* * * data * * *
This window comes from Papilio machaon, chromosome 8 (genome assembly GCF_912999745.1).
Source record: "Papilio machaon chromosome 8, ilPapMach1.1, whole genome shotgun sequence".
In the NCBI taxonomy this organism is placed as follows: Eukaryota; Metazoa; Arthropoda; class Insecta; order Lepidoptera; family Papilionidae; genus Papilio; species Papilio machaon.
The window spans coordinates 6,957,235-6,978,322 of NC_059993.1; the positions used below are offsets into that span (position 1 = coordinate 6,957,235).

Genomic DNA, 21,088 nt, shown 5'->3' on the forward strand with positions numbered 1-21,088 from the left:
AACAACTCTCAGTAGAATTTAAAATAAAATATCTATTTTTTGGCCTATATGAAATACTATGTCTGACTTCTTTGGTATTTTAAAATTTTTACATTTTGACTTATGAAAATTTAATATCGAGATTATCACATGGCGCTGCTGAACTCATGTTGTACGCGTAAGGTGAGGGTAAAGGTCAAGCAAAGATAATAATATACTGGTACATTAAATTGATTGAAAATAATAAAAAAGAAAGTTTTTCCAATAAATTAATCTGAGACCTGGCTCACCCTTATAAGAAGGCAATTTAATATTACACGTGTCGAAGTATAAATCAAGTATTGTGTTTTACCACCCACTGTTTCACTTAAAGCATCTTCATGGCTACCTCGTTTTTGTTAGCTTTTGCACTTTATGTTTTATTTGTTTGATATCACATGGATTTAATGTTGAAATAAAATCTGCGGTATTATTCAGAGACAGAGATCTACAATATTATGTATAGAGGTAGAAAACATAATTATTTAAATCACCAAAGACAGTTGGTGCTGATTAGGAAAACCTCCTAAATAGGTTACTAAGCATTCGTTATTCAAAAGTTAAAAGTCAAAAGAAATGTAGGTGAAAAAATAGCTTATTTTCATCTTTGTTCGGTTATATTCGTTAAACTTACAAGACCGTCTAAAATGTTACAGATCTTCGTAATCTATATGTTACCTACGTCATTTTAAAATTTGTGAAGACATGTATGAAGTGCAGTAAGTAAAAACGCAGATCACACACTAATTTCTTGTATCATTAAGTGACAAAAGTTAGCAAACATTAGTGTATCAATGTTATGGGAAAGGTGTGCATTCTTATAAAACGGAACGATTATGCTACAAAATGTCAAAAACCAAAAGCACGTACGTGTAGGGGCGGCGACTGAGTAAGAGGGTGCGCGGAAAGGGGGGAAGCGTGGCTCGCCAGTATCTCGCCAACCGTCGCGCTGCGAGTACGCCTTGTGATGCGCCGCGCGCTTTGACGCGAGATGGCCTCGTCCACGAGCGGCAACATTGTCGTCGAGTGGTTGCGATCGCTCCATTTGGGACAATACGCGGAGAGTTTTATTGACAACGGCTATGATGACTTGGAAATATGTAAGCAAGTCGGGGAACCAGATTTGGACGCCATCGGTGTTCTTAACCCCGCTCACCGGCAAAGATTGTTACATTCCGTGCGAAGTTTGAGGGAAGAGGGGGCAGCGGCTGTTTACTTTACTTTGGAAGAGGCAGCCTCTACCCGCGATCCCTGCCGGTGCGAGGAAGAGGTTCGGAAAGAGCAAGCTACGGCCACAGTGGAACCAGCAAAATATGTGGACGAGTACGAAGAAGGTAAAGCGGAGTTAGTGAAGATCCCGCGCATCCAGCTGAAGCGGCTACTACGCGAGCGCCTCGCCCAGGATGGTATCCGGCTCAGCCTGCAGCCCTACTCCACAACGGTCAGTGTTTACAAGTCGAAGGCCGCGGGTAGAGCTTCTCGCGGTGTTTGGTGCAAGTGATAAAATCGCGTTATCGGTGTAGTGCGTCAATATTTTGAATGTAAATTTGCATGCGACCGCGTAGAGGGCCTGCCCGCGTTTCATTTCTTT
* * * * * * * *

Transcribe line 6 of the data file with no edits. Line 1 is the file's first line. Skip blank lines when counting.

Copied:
AACAACTCTCAGTAGAATTTAAAATAAAATATCTATTTTTTGGCCTATATGAAATACTATGTCTGACTTCTTTGGTATTTTAAAATTTTTACATTTTGACTTATGAAAATTTAATATCGAGATTATCACATGGCGCTGCTGAACTCATGTTGTACGCGTAAGGTGAGGGTAAAGGTCAAGCAAAGATAATAATATACTGGTACATTAAATTGATTGAAAATAATAAAAAAGAAAGTTTTTCCAATAAATTAATCTGAGACCTGGCTCACCCTTATAAGAAGGCAATTTAATATTACACGTGTCGAAGTATAAATCAAGTATTGTGTTTTACCACCCACTGTTTCACTTAAAGCATCTTCATGGCTACCTCGTTTTTGTTAGCTTTTGCACTTTATGTTTTATTTGTTTGATATCACATGGATTTAATGTTGAAATAAAATCTGCGGTATTATTCAGAGACAGAGATCTACAATATTATGTATAGAGGTAGAAAACATAATTATTTAAATCACCAAAGACAGTTGGTGCTGATTAGGAAAACCTCCTAAATAGGTTACTAAGCATTCGTTATTCAAAAGTTAAAAGTCAAAAGAAATGTAGGTGAAAAAATAGCTTATTTTCATCTTTGTTCGGTTATATTCGTTAAACTTACAAGACCGTCTAAAATGTTACAGATCTTCGTAATCTATATGTTACCTACGTCATTTTAAAATTTGTGAAGACATGTATGAAGTGCAGTAAGTAAAAACGCAGATCACACACTAATTTCTTGTATCATTAAGTGACAAAAGTTAGCAAACATTAGTGTATCAATGTTATGGGAAAGGTGTGCATTCTTATAAAACGGAACGATTATGCTACAAAATGTCAAAAACCAAAAGCACGTACGTGTAGGGGCGGCGACTGAGTAAGAGGGTGCGCGGAAAGGGGGGAAGCGTGGCTCGCCAGTATCTCGCCAACCGTCGCGCTGCGAGTACGCCTTGTGATGCGCCGCGCGCTTTGACGCGAGATGGCCTCGTCCACGAGCGGCAACATTGTCGTCGAGTGGTTGCGATCGCTCCATTTGGGACAATACGCGGAGAGTTTTATTGACAACGGCTATGATGACTTGGAAATATGTAAGCAAGTCGGGGAACCAGATTTGGACGCCATCGGTGTTCTTAACCCCGCTCACCGGCAAAGATTGTTACATTCCGTGCGAAGTTTGAGGGAAGAGGGGGCAGCGGCTGTTTACTTTACTTTGGAAGAGGCAGCCTCTACCCGCGATCCCTGCCGGTGCGAGGAAGAGGTTCGGAAAGAGCAAGCTACGGCCACAGTGGAACCAGCAAAATATGTGGACGAGTACGAAGAAGGTAAAGCGGAGTTAGTGAAGATCCCGCGCATCCAGCTGAAGCGGCTACTACGCGAGCGCCTCGCCCAGGATGGTATCCGGCTCAGCCTGCAGCCCTACTCCACAACGGTCAGTGTTTACAAGTCGAAGGCCGCGGGTAGAGCTTCTCGCGGTGTTTGGTGCAAGTGATAAAATCGCGTTATCGGTGTAGTGCGTCAATATTTTGAATGTAAATTTGCATGCGACCGCGTAGAGGGCCTGCCCGCGTTTCATTTCTTT